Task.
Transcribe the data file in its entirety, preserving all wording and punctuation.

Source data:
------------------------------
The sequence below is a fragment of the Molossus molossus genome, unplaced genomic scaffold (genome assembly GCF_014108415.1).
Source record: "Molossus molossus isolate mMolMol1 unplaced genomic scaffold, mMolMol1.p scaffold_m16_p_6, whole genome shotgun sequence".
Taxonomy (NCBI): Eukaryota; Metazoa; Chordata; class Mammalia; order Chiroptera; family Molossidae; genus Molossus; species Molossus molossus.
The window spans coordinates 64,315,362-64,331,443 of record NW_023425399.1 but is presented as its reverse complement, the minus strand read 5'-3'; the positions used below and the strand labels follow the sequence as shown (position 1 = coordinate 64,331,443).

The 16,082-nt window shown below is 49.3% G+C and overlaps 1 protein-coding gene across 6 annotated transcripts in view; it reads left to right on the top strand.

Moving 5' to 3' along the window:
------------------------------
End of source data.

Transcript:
The sequence below is a fragment of the Molossus molossus genome, unplaced genomic scaffold (genome assembly GCF_014108415.1).
Source record: "Molossus molossus isolate mMolMol1 unplaced genomic scaffold, mMolMol1.p scaffold_m16_p_6, whole genome shotgun sequence".
Taxonomy (NCBI): Eukaryota; Metazoa; Chordata; class Mammalia; order Chiroptera; family Molossidae; genus Molossus; species Molossus molossus.
The window spans coordinates 64,315,362-64,331,443 of record NW_023425399.1 but is presented as its reverse complement, the minus strand read 5'-3'; the positions used below and the strand labels follow the sequence as shown (position 1 = coordinate 64,331,443).

The 16,082-nt window shown below is 49.3% G+C and overlaps 1 protein-coding gene across 6 annotated transcripts in view; it reads left to right on the top strand.

Moving 5' to 3' along the window: